Storage pools can be considered a template for the stripe pattern BeeGFS uses to assign file chunks to specific storage targets. Instead of directly assigning a stripe pattern, a user can now assign a storage pool, which is much easier and more intuitive. The storage pool assignment can be part of the directory metadata, and therefore apply to all newly created files in a particular directory, or it can be part of the file metadata, applying only to that file and overriding the directory default.
On a freshly installed BeeGFS, or after an update from an older version which does not support
storage pools, all targets will be in the “Default Pool”. You can check the target assignment using
$ beegfs-ctl --liststoragepools Pool ID Pool Description Targets Buddy Groups ======= ================== ============================ ============================ 1 Default 1,2,3,4,5,6,7,8
Another way to check the storage pools is using
beegfs-ctl --listtargets --storagepools, which
prints a list of targets, and the storage pool ID for each target.
A new storage pool can be added using the
$ beegfs-ctl --liststoragepools Pool ID Pool Description Targets Buddy Groups ======= ================== ============================ ============================ 1 Default 1,2,3,4,5,6,7,8 $ beegfs-ctl --addstoragepool --desc="first pool" --targets=1,5 Successfully created storage pool. ID: 2; Description: first pool $ beegfs-ctl --addstoragepool --desc="second pool" --targets=2,6 Successfully created storage pool. ID: 3; Description: second pool $ beegfs-ctl --addstoragepool --desc="third pool" --targets=3,7 Successfully created storage pool. ID: 4; Description: third pool $ beegfs-ctl --liststoragepools Pool ID Pool Description Targets Buddy Groups ======= ================== ============================ ============================ 1 Default 4,8 2 first pool 1,5 3 second pool 2,6 4 third pool 3,7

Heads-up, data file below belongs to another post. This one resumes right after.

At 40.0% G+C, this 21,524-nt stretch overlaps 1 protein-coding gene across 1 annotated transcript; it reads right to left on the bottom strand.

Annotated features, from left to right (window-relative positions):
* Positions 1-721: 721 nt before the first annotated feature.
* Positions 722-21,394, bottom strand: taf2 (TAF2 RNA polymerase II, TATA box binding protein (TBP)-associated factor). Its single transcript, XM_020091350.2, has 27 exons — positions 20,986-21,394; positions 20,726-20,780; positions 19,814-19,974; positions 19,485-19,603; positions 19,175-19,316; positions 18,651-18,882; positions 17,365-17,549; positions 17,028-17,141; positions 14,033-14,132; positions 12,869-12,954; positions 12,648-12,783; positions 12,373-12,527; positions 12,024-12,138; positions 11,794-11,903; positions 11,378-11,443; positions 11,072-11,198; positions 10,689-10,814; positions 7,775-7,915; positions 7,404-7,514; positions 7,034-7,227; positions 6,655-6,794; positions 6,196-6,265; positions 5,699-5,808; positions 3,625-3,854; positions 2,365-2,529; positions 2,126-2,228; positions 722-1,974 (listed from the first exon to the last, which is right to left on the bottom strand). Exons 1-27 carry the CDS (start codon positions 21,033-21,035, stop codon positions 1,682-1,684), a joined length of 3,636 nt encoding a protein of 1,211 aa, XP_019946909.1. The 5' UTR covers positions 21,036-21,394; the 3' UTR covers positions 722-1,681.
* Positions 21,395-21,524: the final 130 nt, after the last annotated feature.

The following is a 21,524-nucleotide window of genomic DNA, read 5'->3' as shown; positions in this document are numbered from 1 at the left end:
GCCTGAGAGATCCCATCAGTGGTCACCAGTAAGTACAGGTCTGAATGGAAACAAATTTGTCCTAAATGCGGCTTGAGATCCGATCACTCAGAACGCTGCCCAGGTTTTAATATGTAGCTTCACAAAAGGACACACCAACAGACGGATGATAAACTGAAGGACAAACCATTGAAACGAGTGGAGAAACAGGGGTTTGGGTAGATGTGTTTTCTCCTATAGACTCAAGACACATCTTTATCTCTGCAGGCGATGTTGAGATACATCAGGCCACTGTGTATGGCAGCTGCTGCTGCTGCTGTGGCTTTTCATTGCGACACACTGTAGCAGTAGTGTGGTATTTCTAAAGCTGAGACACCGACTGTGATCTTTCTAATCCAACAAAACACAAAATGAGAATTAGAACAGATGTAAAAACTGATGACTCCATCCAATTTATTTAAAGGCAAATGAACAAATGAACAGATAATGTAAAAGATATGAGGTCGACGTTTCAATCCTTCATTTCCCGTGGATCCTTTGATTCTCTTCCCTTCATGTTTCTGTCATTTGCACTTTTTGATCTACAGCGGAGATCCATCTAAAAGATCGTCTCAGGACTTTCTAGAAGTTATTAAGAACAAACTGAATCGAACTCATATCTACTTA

The command line arguments to
--addstoragepool include a descriptive text for the storage pool, the
list of targets to initially add, and optionally a numeric ID to use for the new storage pool. If
not ID is specified, the first unused ID will be used.
Adding a target to a storage pool will remove it from the Default storage pool, as each target can only be part of one storage pool at a time.
--removestoragepool deletes an existing storage pool. Targets belonging to that storage
pool are moved back to the Default pool.
$ beegfs-ctl --removestoragepool 4 Removing storage pool 4 will move all targets of the pool to the default pool. Furthermore, ID 4 will be reused for new pools, i.e. if the pool ID is still referenced in stripe patterns, the stripe patterns will automatically reference any new pool with ID 4. Do you really want to continue? (y/n) y Successfully removed storage pool with ID 4. $ beegfs-ctl --liststoragepools Pool ID Pool Description Targets Buddy Groups ======= ================== ============================ ============================ 1 Default 3,4,7,8 2 first pool 1,5 3 second pool 2,6